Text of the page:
|Debut:||22-Aug-48, City Cup, (A) v. Limerick|
Billy Murphy, halfback from Dublin junior club Brooklyn where he won a Johnston Cup in the Leinster Leagues in 1948, was one of many ‘promising Dublin juniors’ to sign for Dundalk in the summer of 1948. Before the year was out half a dozen of them would be blooded with first team football, but head of the class of ‘48 was Billy. He had played with Dublin junior club Rossville before moving to England during the war.
His performance in the pre-season Probables versus Possibles saw him on the first team sheet for the opening game and he missed very few games thereafter, becoming a fixture playing at right half in 37 of the 44 matches.
A glorious season saw Billy come away with a City Cup and FAI Cup winner’s medals, a runner up in the Inter City Cup and only on goal average missing out to the League Runner up slot. Success in the Cup final against Shelbourne was founded on the domination of the Dundalk half-back line—Murphy, Skevington and Matthews—over the much-vaunted Reds forward line.
After the financially induced clear out at the end of the 1948-49 season, Johnny Fearon and Billy were the only members of the winning FAI Cup team to reappear for the following year. In a year which saw almost weekly team changes and over 25 players make their senior debut, Billy was a near ever-present, missing only two games, and was rewarded for his consistent performances by his selection as 12th man for the League of Ireland’s March 17th fixture against the Irish League.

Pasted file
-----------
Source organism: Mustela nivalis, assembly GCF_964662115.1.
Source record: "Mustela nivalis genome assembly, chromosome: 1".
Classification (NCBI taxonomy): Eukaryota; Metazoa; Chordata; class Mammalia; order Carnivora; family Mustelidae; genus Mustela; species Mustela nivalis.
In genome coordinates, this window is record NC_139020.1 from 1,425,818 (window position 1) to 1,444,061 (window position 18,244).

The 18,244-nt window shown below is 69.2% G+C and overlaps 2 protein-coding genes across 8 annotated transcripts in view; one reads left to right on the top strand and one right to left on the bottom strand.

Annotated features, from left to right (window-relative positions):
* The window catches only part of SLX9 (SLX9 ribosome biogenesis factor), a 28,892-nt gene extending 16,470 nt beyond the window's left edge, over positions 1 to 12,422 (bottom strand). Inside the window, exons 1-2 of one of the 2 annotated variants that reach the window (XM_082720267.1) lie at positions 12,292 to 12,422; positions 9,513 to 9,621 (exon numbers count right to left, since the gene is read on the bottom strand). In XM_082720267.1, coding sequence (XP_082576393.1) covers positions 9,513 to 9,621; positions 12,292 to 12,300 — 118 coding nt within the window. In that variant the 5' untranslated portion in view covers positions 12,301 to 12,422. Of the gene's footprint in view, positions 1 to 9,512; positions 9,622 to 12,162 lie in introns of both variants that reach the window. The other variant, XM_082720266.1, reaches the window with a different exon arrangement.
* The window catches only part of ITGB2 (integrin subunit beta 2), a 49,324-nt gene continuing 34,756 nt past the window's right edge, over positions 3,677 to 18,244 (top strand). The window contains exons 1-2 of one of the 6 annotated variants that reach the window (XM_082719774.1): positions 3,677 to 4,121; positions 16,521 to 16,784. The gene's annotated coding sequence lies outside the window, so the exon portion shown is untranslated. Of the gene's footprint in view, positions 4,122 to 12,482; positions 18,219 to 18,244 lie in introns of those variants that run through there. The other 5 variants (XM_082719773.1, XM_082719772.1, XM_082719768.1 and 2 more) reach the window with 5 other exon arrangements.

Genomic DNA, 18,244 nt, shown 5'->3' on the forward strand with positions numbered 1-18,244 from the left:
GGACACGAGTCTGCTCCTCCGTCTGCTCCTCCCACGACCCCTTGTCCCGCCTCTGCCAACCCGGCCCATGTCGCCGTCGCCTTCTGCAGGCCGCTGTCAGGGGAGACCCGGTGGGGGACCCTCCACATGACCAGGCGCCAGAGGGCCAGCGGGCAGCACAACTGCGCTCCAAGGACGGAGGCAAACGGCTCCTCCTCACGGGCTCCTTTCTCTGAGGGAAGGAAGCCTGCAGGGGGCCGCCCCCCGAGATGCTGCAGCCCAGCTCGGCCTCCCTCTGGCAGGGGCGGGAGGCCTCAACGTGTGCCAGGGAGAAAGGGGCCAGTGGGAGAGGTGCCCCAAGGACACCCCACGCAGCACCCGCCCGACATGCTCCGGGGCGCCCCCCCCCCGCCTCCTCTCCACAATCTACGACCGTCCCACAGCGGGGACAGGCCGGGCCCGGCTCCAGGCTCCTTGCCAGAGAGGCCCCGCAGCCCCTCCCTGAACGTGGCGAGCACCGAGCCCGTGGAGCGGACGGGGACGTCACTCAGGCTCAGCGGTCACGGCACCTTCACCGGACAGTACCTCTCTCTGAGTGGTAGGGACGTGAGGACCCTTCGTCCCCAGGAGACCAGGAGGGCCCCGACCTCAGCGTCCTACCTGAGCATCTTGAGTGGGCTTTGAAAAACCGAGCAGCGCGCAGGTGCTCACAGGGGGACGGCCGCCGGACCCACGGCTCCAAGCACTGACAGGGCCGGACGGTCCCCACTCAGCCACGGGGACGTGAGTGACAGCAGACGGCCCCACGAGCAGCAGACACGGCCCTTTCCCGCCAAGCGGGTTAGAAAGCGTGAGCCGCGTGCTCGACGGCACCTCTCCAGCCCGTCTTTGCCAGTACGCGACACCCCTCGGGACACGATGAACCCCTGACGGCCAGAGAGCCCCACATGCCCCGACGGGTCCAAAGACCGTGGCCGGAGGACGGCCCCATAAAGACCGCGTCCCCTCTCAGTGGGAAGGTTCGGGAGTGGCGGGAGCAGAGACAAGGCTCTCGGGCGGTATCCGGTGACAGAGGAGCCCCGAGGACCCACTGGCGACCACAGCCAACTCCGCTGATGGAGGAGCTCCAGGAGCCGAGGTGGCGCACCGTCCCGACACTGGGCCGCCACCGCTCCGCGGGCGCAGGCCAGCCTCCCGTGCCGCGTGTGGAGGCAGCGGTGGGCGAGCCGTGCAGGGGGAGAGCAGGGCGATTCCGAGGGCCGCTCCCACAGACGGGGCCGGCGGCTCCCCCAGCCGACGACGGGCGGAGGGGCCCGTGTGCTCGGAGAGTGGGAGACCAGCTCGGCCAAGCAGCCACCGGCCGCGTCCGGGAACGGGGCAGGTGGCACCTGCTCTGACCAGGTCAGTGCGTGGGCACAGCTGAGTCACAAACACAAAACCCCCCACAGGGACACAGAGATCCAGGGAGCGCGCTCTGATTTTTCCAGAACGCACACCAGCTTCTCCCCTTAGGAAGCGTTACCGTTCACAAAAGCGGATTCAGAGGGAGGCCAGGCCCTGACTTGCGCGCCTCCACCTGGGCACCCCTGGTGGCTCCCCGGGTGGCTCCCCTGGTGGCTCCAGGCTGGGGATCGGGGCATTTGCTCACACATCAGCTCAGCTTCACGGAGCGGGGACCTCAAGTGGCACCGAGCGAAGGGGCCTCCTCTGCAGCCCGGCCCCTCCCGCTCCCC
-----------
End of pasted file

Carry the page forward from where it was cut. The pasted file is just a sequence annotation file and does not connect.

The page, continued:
The 1950-51 year was no different and at times it was difficult to distinguish between the League and Reserve selections. But there was one moment of glory, when after 25 years and five losing Final day appearances, the club, under player-coach Pat Gallagher, finally took home the Leinster Senior Cup: Dundalk Democrat declared Billy as man-of-the-match.
In Dundalk’s last competitive game of the year—a 5-1 loss at the Mardyke in the middle of April to Cork Athletic, sufficient to clinch the League Championship for the home side by a single point—he brought his club career games to 100. His last club appearances were in the season-end tour to play in the Festival of Britain in May 1951.
He later played with Holyhead in the Welsh League and with Longford Town in the Leinster Senior League. He and Joe O’Brien were on the Longford team that knocked Dundalk out of the Leinster Cup in the winter of 1954, losing to Shamrock Rovers in the St Stephen’s Day decider.
3 Wins: FAI and City Cup 1948-49; Leinster Cup 1950-51.
2 Runners Up: Inter City Cup 1948-49; Presidents Cup 1949-50.